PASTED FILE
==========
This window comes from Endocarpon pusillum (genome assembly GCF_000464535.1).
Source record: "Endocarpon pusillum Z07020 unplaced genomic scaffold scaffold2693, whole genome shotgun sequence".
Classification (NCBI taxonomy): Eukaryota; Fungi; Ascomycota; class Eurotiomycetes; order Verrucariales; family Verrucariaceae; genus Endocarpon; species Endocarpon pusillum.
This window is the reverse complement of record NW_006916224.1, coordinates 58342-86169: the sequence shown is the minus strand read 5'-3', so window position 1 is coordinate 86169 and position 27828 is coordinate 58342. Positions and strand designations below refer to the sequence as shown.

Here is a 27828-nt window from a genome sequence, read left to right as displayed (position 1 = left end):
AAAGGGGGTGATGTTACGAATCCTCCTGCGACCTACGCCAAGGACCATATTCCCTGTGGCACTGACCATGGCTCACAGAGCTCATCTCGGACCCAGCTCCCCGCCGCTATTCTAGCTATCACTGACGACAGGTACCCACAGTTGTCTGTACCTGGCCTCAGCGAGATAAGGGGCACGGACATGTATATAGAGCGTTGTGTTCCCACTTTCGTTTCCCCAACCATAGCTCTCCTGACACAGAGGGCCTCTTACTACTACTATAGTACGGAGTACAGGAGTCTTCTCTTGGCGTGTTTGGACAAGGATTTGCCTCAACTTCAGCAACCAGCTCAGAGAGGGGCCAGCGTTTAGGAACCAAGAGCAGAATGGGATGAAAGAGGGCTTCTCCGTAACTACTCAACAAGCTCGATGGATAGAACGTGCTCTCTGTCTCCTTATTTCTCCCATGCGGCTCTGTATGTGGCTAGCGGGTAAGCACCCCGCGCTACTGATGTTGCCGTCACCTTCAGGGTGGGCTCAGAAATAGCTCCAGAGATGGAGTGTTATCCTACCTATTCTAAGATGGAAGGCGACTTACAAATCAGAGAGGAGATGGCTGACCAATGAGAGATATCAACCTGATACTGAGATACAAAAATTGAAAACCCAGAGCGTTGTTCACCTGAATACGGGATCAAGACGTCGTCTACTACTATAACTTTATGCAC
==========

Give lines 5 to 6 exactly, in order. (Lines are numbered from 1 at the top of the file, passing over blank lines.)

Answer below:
Here is a 27828-nt window from a genome sequence, read left to right as displayed (position 1 = left end):
AAAGGGGGTGATGTTACGAATCCTCCTGCGACCTACGCCAAGGACCATATTCCCTGTGGCACTGACCATGGCTCACAGAGCTCATCTCGGACCCAGCTCCCCGCCGCTATTCTAGCTATCACTGACGACAGGTACCCACAGTTGTCTGTACCTGGCCTCAGCGAGATAAGGGGCACGGACATGTATATAGAGCGTTGTGTTCCCACTTTCGTTTCCCCAACCATAGCTCTCCTGACACAGAGGGCCTCTTACTACTACTATAGTACGGAGTACAGGAGTCTTCTCTTGGCGTGTTTGGACAAGGATTTGCCTCAACTTCAGCAACCAGCTCAGAGAGGGGCCAGCGTTTAGGAACCAAGAGCAGAATGGGATGAAAGAGGGCTTCTCCGTAACTACTCAACAAGCTCGATGGATAGAACGTGCTCTCTGTCTCCTTATTTCTCCCATGCGGCTCTGTATGTGGCTAGCGGGTAAGCACCCCGCGCTACTGATGTTGCCGTCACCTTCAGGGTGGGCTCAGAAATAGCTCCAGAGATGGAGTGTTATCCTACCTATTCTAAGATGGAAGGCGACTTACAAATCAGAGAGGAGATGGCTGACCAATGAGAGATATCAACCTGATACTGAGATACAAAAATTGAAAACCCAGAGCGTTGTTCACCTGAATACGGGATCAAGACGTCGTCTACTACTATAACTTTATGCAC